This has been going on for years.  Once, I recall, the Association of Flight Attendants was upset about something.  They weren't allowed to strike over the issue, so instead they organized a slowdown in which many members would call in sick.  For the maximum effect, an attendant wouldn't call in the night before; instead, he gave no warning until just before he was supposed to show up, forcing the abrupt cancellation of the flight that he had been counted on to work plus a ripple effect that canceled other flights for hours afterward.  The flight attendants called this CHAOS, an acronym for Create Havoc Across Our System.  They weren't striking, but they were deliberately trying to cause as much distress as possible for the passengers that they served and the company that issued their paychecks.  They were inviting catastrophe into their own house.

This time around, the unions say there was no organized action.  The problems more likely resulted from hundreds of decisions by individuals to abdicate their duty.

On December 20, one Internet poster predicted that many US Airways baggage handlers in Philadelphia would be "spending Christmas at home instead of on the ramp."  Some were fed up with the airline's repeated requests for cuts in pay and benefits; others were using up their spare sick days.  "I would not fly through here this weekend," he warned.

Flight attendants were also expected to call in sick.  From figures provided by US Airways spokesman Chris Chiames, the airline usually plans for an absence rate of about 6%.  Teddy Xidas, president of the Pittsburgh branch of the AFA, said that management should have planned for more, because "we have sick calls every single year around the holiday" — typically around 13%.  This year it was 18%.

So here's the problem:  It's accepted that a certain number of healthy employees will claim that they're ill, thus lying to their employer during this critical time.  Having agreed to do a job, they will go back on their word.  But this year, morale was so low that even more of them than usual skipped work.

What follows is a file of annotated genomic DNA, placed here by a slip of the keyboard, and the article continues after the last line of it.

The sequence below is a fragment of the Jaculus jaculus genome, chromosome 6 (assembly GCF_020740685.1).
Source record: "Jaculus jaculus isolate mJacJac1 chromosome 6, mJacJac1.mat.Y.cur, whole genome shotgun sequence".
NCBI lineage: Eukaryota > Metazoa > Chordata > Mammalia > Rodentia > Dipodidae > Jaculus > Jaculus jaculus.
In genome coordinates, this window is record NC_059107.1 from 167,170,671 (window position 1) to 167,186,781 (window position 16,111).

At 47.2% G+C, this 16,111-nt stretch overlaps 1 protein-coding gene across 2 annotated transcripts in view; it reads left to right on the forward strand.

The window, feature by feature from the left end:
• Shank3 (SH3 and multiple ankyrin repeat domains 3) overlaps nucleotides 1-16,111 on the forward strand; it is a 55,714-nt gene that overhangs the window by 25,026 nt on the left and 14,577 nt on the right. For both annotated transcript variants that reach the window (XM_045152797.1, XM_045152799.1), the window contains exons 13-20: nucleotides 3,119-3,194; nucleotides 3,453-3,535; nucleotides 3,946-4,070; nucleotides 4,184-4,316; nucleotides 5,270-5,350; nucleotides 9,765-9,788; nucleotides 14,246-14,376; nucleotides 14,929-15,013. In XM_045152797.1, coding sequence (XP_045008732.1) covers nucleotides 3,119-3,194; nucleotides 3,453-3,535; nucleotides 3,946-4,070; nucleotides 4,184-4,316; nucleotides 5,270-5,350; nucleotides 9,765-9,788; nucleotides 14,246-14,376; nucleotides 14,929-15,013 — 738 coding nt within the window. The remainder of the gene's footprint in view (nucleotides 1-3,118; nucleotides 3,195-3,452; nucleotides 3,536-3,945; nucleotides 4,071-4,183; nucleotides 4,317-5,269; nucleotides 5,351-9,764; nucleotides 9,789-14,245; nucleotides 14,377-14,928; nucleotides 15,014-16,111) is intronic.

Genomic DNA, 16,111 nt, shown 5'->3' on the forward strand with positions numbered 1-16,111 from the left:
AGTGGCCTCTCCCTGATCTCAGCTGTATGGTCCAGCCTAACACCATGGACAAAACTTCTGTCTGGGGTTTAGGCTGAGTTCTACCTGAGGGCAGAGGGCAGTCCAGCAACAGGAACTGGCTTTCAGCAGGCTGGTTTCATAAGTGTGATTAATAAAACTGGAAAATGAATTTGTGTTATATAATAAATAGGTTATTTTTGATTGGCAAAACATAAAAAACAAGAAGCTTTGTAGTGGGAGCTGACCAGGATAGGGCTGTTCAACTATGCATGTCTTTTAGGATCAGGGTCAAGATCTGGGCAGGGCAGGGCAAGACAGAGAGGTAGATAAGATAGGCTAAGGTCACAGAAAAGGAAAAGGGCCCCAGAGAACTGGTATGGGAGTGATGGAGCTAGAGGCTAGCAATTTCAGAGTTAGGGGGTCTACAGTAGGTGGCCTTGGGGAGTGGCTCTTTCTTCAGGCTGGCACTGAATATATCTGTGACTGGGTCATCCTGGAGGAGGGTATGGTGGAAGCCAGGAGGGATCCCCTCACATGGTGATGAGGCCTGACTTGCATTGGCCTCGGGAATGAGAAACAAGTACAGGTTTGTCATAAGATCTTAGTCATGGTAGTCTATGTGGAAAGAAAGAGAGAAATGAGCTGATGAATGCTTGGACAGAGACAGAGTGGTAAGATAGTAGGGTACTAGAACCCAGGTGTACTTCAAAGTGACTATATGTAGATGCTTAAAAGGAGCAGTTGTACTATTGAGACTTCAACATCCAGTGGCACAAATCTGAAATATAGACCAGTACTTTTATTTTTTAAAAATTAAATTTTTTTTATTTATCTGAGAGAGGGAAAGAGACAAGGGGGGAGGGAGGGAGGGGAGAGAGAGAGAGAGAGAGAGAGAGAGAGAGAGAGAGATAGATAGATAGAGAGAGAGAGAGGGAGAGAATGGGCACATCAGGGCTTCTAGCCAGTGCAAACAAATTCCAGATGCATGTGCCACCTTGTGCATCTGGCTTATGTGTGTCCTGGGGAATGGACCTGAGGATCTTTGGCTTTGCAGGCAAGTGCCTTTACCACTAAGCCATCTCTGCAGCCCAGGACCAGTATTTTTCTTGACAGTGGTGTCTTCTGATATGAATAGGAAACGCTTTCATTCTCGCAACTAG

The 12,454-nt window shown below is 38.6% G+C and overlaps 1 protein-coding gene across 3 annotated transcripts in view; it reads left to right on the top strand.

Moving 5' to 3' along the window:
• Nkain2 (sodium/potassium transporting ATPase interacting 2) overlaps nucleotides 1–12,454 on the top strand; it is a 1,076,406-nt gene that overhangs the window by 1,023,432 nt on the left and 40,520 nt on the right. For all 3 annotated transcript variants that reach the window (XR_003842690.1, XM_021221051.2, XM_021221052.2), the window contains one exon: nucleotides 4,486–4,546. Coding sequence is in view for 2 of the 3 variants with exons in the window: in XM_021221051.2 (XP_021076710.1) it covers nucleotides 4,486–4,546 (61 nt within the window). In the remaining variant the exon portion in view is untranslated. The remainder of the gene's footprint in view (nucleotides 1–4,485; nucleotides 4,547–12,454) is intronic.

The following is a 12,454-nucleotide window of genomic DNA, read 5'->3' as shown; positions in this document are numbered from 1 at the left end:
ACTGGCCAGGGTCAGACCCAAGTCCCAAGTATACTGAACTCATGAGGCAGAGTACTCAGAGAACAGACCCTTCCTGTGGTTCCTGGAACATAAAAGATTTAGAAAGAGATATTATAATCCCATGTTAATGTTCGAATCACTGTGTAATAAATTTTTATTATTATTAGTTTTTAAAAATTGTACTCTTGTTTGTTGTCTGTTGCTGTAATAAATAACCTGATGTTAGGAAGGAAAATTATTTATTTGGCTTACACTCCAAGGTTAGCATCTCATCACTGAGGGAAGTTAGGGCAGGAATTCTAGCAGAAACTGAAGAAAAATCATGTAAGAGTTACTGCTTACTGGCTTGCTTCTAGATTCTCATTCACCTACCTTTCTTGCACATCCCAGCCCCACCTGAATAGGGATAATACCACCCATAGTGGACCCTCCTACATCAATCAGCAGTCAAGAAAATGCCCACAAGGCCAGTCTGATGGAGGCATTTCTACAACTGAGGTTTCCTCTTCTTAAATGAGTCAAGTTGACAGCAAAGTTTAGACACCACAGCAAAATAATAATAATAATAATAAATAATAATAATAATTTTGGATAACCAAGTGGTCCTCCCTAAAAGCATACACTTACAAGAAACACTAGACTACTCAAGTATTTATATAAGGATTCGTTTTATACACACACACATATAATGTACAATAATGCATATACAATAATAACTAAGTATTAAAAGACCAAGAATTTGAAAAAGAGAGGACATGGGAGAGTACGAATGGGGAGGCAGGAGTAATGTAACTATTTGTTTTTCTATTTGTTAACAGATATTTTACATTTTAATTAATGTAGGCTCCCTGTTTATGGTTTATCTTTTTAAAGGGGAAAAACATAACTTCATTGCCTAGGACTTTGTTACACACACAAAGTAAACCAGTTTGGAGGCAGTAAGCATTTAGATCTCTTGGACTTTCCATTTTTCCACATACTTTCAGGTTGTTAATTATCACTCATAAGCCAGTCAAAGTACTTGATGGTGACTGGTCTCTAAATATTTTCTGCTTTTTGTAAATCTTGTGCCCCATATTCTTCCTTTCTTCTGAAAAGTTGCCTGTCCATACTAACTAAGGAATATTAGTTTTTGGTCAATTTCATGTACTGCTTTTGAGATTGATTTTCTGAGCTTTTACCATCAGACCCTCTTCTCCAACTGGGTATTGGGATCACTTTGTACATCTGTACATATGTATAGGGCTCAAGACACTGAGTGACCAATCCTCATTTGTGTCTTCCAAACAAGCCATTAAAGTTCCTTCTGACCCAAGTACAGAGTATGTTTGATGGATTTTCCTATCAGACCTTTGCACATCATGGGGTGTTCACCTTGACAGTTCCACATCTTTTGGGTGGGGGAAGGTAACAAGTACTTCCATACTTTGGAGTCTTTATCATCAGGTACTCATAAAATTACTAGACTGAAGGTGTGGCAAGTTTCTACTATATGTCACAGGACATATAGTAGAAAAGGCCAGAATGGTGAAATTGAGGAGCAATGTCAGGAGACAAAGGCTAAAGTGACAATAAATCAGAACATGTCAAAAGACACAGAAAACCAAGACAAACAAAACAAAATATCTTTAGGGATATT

Lynn Alstadt, who lives near the Pittsburgh airport, wrote a letter to the editor describing her family's Christmas Day attempt to fly to Florida to visit Grandma.  They got as far as Philadelphia, where their Fort Myers flight was canceled "because the scheduled flight crew had not come to work ... knowing that their absence would prevent their customers from spending the holidays with their families."  The airline sent the Alstadt family back to Pittsburgh, but their luggage didn't make it.  Lynn talked to a baggage claim agent and told her that the result of this lack of service will be that travelers will "avoid US Airways whenever possible, that the airline would go out of business, and that she would lose her job.  She answered, 'I don't care.  Our CEO is overpaid!  All I do is listen to complaints all day.'"

Jane Shoemaker, who lives near US Airways' hub in Charlotte, North Carolina, wrote another letter deploring this uncaring attitude which left "thousands of paying customers unable to celebrate Christmas with their families.  ... Homecomings delayed.  Celebrations disrupted.  Hearts broken.  ... For an airline struggling to stay alive — and counting on the confidence and goodwill of passengers — this kind of employee selfishness ... is like cutting the oxygen tube."

Or like destroying the house where you live.